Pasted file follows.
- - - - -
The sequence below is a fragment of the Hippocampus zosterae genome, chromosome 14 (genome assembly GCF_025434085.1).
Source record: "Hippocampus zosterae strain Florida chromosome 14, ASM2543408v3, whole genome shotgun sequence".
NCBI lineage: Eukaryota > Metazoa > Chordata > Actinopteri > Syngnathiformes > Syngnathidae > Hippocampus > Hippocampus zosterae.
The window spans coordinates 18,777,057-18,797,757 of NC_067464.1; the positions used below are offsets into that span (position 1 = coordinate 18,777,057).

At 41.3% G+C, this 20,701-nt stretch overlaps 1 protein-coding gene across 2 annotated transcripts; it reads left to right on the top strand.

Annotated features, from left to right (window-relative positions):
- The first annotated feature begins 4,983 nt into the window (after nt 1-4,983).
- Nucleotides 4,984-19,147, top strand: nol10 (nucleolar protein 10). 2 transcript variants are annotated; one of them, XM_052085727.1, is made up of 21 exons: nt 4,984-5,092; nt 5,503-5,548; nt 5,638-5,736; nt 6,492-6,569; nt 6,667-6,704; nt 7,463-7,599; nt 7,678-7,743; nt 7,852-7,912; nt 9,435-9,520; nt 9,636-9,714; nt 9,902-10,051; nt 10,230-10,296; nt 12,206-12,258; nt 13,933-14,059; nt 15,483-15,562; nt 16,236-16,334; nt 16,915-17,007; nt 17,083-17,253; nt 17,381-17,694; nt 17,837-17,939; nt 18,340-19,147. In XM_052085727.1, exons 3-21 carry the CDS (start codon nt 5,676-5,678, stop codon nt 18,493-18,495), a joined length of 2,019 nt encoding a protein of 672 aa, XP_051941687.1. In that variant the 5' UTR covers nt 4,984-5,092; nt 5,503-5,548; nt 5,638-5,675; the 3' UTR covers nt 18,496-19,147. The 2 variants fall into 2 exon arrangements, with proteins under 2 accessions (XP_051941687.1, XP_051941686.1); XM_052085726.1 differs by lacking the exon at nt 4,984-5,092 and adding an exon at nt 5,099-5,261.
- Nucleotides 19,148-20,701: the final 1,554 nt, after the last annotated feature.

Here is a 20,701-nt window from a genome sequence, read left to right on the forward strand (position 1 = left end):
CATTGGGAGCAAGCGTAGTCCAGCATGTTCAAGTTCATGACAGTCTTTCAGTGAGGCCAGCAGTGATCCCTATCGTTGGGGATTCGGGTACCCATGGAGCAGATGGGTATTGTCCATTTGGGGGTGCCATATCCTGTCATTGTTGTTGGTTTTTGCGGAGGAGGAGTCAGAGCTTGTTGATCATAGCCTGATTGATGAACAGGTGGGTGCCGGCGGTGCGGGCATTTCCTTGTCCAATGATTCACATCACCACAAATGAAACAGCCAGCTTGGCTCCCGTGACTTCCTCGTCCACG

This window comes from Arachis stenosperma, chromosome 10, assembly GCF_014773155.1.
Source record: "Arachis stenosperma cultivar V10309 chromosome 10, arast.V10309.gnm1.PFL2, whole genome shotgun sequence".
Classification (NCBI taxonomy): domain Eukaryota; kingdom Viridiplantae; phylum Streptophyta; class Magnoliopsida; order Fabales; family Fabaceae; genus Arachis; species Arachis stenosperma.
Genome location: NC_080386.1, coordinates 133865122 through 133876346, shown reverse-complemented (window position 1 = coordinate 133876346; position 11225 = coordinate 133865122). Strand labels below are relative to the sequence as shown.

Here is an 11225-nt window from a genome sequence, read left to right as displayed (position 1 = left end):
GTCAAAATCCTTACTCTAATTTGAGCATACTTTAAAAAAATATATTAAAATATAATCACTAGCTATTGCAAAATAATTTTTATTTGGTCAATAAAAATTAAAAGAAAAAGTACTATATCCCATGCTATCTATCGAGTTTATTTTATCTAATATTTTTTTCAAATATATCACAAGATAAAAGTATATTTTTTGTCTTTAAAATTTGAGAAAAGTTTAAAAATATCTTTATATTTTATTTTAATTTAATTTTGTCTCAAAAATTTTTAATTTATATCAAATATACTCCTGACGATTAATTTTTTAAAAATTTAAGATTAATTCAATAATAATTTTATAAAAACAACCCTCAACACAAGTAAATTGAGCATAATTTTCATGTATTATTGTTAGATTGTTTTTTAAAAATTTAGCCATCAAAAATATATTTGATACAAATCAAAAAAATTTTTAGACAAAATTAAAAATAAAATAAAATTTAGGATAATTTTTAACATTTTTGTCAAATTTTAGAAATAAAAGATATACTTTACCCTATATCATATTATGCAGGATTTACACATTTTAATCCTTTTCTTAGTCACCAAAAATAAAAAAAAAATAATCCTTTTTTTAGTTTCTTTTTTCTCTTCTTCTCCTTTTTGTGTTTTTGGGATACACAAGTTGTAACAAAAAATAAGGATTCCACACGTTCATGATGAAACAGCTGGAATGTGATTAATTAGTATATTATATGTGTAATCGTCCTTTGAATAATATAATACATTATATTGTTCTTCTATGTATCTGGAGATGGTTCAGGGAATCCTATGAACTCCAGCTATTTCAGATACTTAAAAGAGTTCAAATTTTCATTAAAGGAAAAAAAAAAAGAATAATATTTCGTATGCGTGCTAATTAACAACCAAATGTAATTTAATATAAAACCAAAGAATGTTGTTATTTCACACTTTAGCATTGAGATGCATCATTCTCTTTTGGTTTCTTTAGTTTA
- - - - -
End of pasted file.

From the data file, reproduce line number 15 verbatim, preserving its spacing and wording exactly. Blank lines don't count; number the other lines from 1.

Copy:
Genome location: NC_080386.1, coordinates 133865122 through 133876346, shown reverse-complemented (window position 1 = coordinate 133876346; position 11225 = coordinate 133865122). Strand labels below are relative to the sequence as shown.